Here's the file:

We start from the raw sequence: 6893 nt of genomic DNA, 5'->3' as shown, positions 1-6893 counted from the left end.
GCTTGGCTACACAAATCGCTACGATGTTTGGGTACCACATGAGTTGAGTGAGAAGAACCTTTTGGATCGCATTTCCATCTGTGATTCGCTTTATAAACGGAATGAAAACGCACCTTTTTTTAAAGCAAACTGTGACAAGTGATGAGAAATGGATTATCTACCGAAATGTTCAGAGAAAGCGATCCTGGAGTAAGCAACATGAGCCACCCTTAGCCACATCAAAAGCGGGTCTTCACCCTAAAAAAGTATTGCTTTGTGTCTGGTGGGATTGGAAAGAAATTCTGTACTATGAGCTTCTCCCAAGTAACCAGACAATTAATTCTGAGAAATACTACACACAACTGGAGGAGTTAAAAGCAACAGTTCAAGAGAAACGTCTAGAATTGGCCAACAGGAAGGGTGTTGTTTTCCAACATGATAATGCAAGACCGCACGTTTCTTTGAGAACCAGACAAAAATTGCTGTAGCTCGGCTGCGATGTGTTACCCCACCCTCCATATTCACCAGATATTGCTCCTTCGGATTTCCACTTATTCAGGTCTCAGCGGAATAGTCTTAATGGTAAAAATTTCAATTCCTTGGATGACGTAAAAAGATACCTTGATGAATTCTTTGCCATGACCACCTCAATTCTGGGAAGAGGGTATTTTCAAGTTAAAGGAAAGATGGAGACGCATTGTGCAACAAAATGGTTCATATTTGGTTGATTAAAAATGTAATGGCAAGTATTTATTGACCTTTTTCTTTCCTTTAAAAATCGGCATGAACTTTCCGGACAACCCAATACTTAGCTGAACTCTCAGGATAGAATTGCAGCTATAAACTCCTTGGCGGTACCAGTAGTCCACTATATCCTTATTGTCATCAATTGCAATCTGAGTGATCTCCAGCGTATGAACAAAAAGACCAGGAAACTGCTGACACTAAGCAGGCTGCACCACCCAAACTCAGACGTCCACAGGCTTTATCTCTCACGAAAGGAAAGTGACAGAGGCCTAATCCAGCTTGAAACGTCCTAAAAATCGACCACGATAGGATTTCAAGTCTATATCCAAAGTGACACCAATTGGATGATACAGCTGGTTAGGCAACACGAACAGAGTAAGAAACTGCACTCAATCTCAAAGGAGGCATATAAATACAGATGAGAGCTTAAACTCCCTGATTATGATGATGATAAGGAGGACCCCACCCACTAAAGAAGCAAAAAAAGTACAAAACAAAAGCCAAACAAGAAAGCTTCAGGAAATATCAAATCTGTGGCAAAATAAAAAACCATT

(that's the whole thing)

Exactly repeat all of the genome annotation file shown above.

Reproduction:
We start from the raw sequence: 6893 nt of genomic DNA, 5'->3' as shown, positions 1-6893 counted from the left end.
GCTTGGCTACACAAATCGCTACGATGTTTGGGTACCACATGAGTTGAGTGAGAAGAACCTTTTGGATCGCATTTCCATCTGTGATTCGCTTTATAAACGGAATGAAAACGCACCTTTTTTTAAAGCAAACTGTGACAAGTGATGAGAAATGGATTATCTACCGAAATGTTCAGAGAAAGCGATCCTGGAGTAAGCAACATGAGCCACCCTTAGCCACATCAAAAGCGGGTCTTCACCCTAAAAAAGTATTGCTTTGTGTCTGGTGGGATTGGAAAGAAATTCTGTACTATGAGCTTCTCCCAAGTAACCAGACAATTAATTCTGAGAAATACTACACACAACTGGAGGAGTTAAAAGCAACAGTTCAAGAGAAACGTCTAGAATTGGCCAACAGGAAGGGTGTTGTTTTCCAACATGATAATGCAAGACCGCACGTTTCTTTGAGAACCAGACAAAAATTGCTGTAGCTCGGCTGCGATGTGTTACCCCACCCTCCATATTCACCAGATATTGCTCCTTCGGATTTCCACTTATTCAGGTCTCAGCGGAATAGTCTTAATGGTAAAAATTTCAATTCCTTGGATGACGTAAAAAGATACCTTGATGAATTCTTTGCCATGACCACCTCAATTCTGGGAAGAGGGTATTTTCAAGTTAAAGGAAAGATGGAGACGCATTGTGCAACAAAATGGTTCATATTTGGTTGATTAAAAATGTAATGGCAAGTATTTATTGACCTTTTTCTTTCCTTTAAAAATCGGCATGAACTTTCCGGACAACCCAATACTTAGCTGAACTCTCAGGATAGAATTGCAGCTATAAACTCCTTGGCGGTACCAGTAGTCCACTATATCCTTATTGTCATCAATTGCAATCTGAGTGATCTCCAGCGTATGAACAAAAAGACCAGGAAACTGCTGACACTAAGCAGGCTGCACCACCCAAACTCAGACGTCCACAGGCTTTATCTCTCACGAAAGGAAAGTGACAGAGGCCTAATCCAGCTTGAAACGTCCTAAAAATCGACCACGATAGGATTTCAAGTCTATATCCAAAGTGACACCAATTGGATGATACAGCTGGTTAGGCAACACGAACAGAGTAAGAAACTGCACTCAATCTCAAAGGAGGCATATAAATACAGATGAGAGCTTAAACTCCCTGATTATGATGATGATAAGGAGGACCCCACCCACTAAAGAAGCAAAAAAAGTACAAAACAAAAGCCAAACAAGAAAGCTTCAGGAAATATCAAATCTGTGGCAAAATAAAAAACCATT